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Rise of digital music spells end of record label as we know it

Plummeting CD sales means that the record label as we know it is on the way out. And fast-rising digital sales are not enough to reverse the trend.

His Master’s Voice is fading fastYankee Group announced at the 2008 International Consumer Electronics Show on Tuesday that two fundamental shifts were driving the music industry – digitisation and direct-to-consumer transactions. As a result, US recording industry revenue has plummeted 25% since peaking at $14.6 billion in 1999. By year-end 2006, it had declined to $11 billion.

In 2008, according to the Consumer Electronics Association, games software will pass the $11-billion mark, confirming that computer games now represent a bigger content market than music.

According to the Yankee Group, both online and mobile digital revenue is growing, but is insufficient to offset declining CD sales. Over the course of the next several years, Yankee Group anticipates that music industry revenue will begin to stabilise in the US, though at a lower level than previously seen. By the end of 2007, digital music revenue in the US grew to $1.98 billion, and is forecast to reach $5.34 billion by 2012. However, artists will increasingly keep the lion’s share of this revenue as record labels become marginalised.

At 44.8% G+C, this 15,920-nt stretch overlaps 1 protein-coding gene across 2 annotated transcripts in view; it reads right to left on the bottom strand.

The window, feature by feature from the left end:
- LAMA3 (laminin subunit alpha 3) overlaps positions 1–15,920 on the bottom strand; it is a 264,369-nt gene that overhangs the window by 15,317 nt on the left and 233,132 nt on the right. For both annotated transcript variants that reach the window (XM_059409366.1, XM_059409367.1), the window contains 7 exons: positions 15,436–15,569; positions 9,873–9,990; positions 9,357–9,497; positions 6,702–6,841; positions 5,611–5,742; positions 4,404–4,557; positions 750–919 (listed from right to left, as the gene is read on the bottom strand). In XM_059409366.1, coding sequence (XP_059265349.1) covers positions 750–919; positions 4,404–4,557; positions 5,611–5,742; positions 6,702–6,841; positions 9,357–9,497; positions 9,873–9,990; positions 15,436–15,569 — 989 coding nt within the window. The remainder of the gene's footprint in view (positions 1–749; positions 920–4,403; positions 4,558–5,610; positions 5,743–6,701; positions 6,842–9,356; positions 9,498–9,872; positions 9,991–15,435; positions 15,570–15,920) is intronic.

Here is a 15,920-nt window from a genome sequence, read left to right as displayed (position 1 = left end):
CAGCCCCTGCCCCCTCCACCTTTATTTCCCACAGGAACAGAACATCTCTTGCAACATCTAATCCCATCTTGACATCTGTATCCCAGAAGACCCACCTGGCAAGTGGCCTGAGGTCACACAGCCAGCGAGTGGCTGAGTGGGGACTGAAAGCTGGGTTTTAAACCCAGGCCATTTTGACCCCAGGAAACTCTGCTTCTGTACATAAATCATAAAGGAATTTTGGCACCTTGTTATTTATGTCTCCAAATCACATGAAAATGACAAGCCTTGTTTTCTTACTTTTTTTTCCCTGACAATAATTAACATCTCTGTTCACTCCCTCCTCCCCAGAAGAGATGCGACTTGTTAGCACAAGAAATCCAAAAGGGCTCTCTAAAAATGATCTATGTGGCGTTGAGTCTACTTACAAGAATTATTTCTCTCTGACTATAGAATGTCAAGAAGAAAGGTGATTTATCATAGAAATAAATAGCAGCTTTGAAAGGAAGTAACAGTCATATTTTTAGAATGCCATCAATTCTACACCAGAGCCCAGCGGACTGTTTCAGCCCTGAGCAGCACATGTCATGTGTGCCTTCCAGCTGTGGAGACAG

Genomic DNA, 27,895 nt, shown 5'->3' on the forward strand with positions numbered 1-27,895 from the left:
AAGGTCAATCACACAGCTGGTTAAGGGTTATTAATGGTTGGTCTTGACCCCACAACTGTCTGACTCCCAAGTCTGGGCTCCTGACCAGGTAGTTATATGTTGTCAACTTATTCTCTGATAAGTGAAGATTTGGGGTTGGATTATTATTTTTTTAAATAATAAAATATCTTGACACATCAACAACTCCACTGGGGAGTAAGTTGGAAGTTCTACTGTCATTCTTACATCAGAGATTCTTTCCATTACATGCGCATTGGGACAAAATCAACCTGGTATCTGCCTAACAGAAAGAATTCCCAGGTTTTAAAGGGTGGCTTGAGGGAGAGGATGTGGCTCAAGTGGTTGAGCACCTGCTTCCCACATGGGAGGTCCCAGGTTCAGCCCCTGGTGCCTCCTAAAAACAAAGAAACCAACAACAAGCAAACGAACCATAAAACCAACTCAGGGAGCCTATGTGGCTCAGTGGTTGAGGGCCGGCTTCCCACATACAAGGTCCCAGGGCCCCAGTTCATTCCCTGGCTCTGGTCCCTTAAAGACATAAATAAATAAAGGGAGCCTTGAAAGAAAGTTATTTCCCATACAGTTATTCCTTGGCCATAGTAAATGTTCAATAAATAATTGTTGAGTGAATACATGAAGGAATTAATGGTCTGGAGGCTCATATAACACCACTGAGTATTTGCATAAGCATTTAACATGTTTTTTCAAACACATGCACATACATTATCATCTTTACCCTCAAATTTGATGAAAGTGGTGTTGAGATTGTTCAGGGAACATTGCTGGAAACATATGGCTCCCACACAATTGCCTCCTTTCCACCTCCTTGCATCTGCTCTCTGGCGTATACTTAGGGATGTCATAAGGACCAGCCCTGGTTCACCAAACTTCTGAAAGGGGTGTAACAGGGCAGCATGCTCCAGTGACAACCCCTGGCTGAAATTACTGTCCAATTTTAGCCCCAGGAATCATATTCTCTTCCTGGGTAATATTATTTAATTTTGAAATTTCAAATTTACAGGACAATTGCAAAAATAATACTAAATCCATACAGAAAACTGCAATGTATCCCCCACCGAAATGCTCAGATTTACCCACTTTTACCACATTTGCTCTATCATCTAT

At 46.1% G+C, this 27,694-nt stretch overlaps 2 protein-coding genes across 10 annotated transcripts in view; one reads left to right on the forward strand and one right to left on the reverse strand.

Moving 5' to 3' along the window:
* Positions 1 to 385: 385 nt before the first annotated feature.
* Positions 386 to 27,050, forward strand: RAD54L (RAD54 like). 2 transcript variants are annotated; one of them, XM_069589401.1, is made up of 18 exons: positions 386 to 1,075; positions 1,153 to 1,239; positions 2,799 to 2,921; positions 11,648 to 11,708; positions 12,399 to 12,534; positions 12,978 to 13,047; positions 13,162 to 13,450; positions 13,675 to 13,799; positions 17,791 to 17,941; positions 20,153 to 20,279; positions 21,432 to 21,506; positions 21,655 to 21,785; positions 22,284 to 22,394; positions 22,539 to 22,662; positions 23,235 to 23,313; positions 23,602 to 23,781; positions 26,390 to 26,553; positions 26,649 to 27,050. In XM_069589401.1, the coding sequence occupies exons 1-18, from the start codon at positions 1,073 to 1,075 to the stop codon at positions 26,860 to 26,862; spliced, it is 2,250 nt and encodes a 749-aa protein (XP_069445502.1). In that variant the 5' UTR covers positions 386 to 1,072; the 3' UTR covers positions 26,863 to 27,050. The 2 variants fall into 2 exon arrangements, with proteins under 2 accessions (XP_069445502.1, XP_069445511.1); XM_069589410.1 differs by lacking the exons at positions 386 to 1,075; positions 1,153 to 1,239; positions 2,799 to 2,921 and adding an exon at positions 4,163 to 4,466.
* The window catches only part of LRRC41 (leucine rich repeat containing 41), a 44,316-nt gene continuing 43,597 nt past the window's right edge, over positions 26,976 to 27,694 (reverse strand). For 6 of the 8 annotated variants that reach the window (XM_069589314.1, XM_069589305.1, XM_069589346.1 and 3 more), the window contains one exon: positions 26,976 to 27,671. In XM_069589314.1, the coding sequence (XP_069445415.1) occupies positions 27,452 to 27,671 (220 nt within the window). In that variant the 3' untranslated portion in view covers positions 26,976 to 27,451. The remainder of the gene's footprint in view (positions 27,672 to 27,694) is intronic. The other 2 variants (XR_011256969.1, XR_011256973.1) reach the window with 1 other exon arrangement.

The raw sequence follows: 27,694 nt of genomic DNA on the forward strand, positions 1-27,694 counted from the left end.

Said Michael Goodan, director of digital entertainment at Yankee Group, “It’s not just that the record labels are facing declining revenue; rather, the basic relationship between recording artists, record labels and consumers is in major flux. As bands retain ownership of their music, the record label’s role shrinks while the role of technology vendors and online music stores grow.”

Yankee Group predicts that within the US digital music industry, online music will grow faster than mobile music downloads and online single downloads will outpace album downloads or subscriptions. Despite wireless carriers’ best efforts, online distribution will continue to dominate the category, accounting for 80% of the industry revenue. Although the addressable market for music phones will have grown to more than 266 million, only 9% of mobile users will actively use them as portable music players.

Yankee Group also provides the following recommendations for record labels and mobile carriers challenged with developing consumer connection during this disruptive period, including:

  • Abandon DRM; embrace watermarking: Record labels can’t escape DRM, but by embracing watermarking, they will make it completely transparent to consumers.
  • Leverage Anywhere Consumers: Record labels should encourage consumers to become legitimate distribution channels themselves and enable them to profit from it.
  • Promote PC, not the phone: Wireless carriers must aggressively push the PC rather than the phone as the digital music distribution channel. The PC dominates music downloads.
  • While the latter may be a viable alternative in the United States, however, World Wide Worx research has indicated that it would be a disastrous strategy in Africa. The mobile device holds tremendous promise as a music access channel for the developing world. But the debate on the future of music is not a simple one, and it has only begun. Stay tuned…

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    The Big Change is a business strategy blog and newsletter published by Arthur Goldstuck, managing director of World Wide Worx, a leading technology research organisation based in Johannesburg, South Africa.

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